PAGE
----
.... cannot impose itself except by virtue of its own truth, as it makes its entrance into the mind at once quietly and with power." Powerful words from the Vatican II document Dignitatis Humanae, on religious freedom.
This is the great ideological battleground of our era: those who believed that the battle was won when the Soviet Union, with its State-imposed atheisim, collapsed, failed to see that each new day brings new challenges. The Council Fathers knew this and, under God's guidance and inspiration, they took forward the Church's teaching on religious freedom and gave it a new dimension with a fresh understanding, fostered by the harsh realities of the Soviet tyranny which was raging as they gathered, but already looking ahead to whatever was to follow. Just over two decades after the ending of that great Council, the Soviet Union ceased to exist. But new threats to religious freedom were already arriving, and today the Council's words have a great significance than many who first read them could perhaps have known.
"It is in accordance with their dignity as persons - that is, beings endowed
with reason and free will and therefore privileged to bear personal
responsibility - that all men should be at once impelled by nature and also bound
by a moral obligation to seek the truth, especially religious truth. They are
also bound to adhere to the truth, once it is known, and to order their whole
lives in accord with the demands of truth. However, men cannot discharge these
obligations in a manner in keeping with their own nature unless they enjoy
immunity from external coercion as well as psychological freedom. Therefore the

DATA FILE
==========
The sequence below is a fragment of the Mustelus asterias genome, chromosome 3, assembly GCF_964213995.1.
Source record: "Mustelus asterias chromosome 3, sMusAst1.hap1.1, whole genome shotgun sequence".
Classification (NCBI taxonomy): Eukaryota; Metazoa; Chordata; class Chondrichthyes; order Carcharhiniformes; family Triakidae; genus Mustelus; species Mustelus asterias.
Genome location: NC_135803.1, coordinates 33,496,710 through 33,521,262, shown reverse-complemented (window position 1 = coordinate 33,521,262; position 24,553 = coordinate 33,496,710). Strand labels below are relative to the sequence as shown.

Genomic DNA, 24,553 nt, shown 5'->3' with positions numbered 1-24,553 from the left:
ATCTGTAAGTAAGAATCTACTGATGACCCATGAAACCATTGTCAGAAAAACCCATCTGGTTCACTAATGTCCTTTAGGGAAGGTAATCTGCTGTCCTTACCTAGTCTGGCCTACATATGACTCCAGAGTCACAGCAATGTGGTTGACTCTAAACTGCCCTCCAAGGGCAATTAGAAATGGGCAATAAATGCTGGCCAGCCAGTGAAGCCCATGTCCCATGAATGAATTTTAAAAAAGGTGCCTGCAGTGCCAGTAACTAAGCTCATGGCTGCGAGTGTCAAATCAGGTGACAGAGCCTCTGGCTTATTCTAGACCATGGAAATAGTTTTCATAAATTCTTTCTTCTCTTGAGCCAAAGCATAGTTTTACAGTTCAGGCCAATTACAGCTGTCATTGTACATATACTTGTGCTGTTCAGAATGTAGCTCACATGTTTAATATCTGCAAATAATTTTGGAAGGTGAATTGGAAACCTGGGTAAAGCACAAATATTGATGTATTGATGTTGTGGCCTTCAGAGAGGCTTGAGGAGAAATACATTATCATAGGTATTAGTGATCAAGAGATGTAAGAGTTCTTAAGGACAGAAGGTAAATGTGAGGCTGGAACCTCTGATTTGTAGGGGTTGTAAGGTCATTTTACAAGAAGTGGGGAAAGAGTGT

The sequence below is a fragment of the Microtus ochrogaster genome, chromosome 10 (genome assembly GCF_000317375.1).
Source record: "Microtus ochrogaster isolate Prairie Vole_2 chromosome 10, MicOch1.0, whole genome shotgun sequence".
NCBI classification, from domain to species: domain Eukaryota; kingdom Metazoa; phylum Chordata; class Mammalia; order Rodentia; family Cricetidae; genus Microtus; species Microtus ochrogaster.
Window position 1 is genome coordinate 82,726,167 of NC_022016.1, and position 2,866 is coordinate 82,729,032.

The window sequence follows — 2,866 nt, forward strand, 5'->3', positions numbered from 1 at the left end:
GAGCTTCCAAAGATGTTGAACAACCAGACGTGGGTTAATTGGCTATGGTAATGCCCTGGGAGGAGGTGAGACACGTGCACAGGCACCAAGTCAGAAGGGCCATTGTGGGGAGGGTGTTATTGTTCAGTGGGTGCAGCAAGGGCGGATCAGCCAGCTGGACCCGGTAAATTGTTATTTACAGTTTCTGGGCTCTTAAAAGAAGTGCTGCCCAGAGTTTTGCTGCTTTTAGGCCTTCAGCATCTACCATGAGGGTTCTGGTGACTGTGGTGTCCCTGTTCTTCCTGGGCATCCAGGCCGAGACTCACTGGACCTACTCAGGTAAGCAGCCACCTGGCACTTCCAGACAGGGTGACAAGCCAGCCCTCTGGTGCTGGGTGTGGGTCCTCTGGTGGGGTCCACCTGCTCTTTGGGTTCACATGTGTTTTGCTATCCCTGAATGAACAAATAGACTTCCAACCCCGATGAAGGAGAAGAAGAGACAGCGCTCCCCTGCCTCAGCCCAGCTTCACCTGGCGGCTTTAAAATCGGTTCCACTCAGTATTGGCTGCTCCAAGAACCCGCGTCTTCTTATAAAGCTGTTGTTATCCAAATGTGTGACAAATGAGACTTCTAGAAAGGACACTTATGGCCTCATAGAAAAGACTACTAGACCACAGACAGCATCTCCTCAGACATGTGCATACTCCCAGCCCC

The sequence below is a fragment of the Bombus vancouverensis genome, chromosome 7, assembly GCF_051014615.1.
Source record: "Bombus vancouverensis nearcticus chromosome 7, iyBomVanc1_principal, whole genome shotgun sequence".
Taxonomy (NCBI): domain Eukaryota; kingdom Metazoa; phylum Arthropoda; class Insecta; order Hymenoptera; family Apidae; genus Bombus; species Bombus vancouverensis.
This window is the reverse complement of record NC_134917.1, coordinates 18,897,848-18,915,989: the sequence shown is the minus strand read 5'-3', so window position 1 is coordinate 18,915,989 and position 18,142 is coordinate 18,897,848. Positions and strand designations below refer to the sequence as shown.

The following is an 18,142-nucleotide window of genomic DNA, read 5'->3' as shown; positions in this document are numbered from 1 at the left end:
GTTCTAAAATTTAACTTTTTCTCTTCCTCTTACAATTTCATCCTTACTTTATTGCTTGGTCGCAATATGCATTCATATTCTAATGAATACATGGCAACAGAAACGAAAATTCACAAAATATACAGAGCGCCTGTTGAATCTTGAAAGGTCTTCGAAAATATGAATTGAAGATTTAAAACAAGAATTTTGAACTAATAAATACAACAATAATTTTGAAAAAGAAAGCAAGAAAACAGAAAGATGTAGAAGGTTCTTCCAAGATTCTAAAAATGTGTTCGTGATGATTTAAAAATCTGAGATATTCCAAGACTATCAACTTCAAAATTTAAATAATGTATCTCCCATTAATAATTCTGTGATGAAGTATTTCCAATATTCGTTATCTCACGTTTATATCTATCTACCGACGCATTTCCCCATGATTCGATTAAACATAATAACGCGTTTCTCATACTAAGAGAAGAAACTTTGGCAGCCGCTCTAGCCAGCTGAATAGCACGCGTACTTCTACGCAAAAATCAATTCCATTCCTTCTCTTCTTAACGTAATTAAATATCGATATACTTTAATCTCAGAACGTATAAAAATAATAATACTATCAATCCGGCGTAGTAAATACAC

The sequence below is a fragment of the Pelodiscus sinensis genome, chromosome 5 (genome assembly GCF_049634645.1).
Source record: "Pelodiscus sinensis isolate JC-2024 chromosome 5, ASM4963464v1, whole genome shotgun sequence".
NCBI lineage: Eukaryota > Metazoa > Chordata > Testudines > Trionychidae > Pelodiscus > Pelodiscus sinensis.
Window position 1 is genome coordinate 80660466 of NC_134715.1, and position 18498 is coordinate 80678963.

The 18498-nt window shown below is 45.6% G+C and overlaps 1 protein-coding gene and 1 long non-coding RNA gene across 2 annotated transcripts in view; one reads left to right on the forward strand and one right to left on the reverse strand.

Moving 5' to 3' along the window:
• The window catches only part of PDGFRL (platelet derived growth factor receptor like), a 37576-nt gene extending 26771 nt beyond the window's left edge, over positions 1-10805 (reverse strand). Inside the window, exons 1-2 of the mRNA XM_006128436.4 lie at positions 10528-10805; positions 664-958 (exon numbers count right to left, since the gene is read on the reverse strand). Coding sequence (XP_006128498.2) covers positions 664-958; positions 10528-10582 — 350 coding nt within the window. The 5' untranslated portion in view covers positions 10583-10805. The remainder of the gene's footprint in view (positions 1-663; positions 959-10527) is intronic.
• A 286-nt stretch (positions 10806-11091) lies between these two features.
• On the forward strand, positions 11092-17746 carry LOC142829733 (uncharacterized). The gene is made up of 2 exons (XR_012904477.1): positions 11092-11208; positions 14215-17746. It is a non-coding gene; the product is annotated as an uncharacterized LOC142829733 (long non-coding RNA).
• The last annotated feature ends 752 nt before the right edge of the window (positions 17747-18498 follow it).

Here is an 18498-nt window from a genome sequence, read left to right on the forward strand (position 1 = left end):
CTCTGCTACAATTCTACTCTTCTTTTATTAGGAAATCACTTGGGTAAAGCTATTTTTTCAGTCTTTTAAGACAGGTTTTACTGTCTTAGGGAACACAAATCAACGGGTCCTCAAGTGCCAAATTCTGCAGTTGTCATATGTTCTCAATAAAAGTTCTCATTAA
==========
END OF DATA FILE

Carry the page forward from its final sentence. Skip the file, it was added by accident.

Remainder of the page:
right to religious freedom has its foundation not in the subjective disposition
of the person, but in his very nature. In consequence, the right to this
immunity continues to exist even in those who do not live up to their obligation
of seeking the truth and adhering to it and the exercise of this right is not to
be impeded, provided that just public order be observed."
No one, not the United Nations, not any great international consortium, not the Government of any state, has the right to prevent men and women from seeking what is true, and from following their consciences.
And: "There is a further consideration. The religious acts whereby men, in private
and in public and out of a sense of personal conviction, direct their lives to
God transcend by their very nature the order of terrestrial and temporal
affairs. Government therefore ought indeed to take account of the religious life
of the citizenry and show it favor, since the function of government is to make
provision for the common welfare. However, it would clearly transgress the
limits set to its power, were it to presume to command or inhibit acts that are
The Church is firm about the message she gives to her own children: religious groups must not act in any way that seems to coerce people into religious practice. As Blessed John Paul once put it "The Church proposes, she does not impose."